Children treated after plane dumps fuel over Los Angeles schools
The fuel, described by fire officials as a vapour, caused minor skin and lung irritation to 56 children and adults.
An airliner with engine trouble dumped jet fuel that fell on dozens of schoolchildren while the plane made an emergency return to Los Angeles International Airport.
The fuel, described by fire officials as a vapour, caused minor skin and lung irritation to 56 children and adults but nobody was taken to hospital and the only decontamination required was soap and water, officials said.
Delta Air Lines Flight 89 to Shanghai reported an engine problem only minutes after take-off.
“Delta 89, heavy, we have engine compressor stalls on the right engine,” the pilot reported to air traffic control, according to a recording of the radio conversation.
The pilot was asked whether he wanted to keep the aircraft over the ocean to dump fuel but declined, although it appears he may have changed his mind later about whether the plane could safely land weighing as much as it did.
The fuel sprayed out of the plane in two lines and descended at midday in the city of Cudahy and nearby parts of Los Angeles County, about 13 miles east of the airport.
The mist fell on five schools, but all injuries were minor and there were not any evacuations, said Los Angeles County Fire Department inspector Sky Cornell.
“That’s a great sign,” Mr Cornell said.
All the fuel evaporated very quickly and nothing flammable remained in the air or on the ground, he said.
Diego Martinez, a pupil at Park Avenue Elementary, said he and his classmates were outside for physical education class when they saw the plane flying low overhead.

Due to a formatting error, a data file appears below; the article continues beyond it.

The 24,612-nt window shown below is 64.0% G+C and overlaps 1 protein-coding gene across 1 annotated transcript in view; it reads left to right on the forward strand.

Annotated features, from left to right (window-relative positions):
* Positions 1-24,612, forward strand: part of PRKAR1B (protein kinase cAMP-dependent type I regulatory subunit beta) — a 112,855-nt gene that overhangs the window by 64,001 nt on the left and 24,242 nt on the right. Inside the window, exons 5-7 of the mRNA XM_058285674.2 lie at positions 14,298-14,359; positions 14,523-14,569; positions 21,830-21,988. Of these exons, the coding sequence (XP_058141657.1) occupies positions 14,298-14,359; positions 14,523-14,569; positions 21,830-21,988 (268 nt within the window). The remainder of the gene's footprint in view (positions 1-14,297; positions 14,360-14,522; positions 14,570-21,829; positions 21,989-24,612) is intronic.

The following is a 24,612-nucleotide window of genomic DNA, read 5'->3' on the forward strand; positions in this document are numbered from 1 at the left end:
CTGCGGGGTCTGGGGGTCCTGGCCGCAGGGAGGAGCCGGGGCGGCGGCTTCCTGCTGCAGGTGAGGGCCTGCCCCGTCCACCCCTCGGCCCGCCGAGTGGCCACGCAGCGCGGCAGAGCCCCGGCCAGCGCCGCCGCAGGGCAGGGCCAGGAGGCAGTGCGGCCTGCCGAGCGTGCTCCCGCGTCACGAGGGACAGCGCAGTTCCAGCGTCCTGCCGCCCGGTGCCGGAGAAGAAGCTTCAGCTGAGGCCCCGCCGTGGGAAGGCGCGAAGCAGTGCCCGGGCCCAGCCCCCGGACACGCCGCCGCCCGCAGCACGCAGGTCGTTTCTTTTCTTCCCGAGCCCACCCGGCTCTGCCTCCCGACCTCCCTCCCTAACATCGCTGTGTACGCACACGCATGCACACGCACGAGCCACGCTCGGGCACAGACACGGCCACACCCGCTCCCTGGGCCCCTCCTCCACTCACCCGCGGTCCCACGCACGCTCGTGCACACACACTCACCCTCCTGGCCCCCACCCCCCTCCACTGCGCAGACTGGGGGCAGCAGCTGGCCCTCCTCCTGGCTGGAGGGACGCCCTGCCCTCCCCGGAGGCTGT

“It was very close,” he said.
Shortly afterwards, the air filled with the pungent odour of fuel.
“It was very strong, the odour,” the 12-year-old said.
The boy was not doused but some of his friends complained that their skin was itching.
“They were anxious to get home and shower because the stench was very strong,” he said of the teachers.
Delta Air Lines said the aircraft landed safely after releasing fuel, “which was required as part of normal procedure to reach a safe landing weight”.
The FlightAware website’s flight track showed the jet took off over the ocean and made an immediate right turn towards land and circled back over southern California to approach the airport from the east.
The Federal Aviation Administration (FAA) said it is investigating.
“There are special fuel-dumping procedures for aircraft operating into and out of any major US airport,” the FAA said in a statement.
“These procedures call for fuel to be dumped over designated unpopulated areas, typically at higher altitudes so the fuel atomises and disperses before it reaches the ground.”
However, pilots can deviate from the rules in an emergency for safety reasons, said Doug Moss, a retired airline captain and owner of AeroPacific Consulting, an aviation consulting firm based in Nevada.
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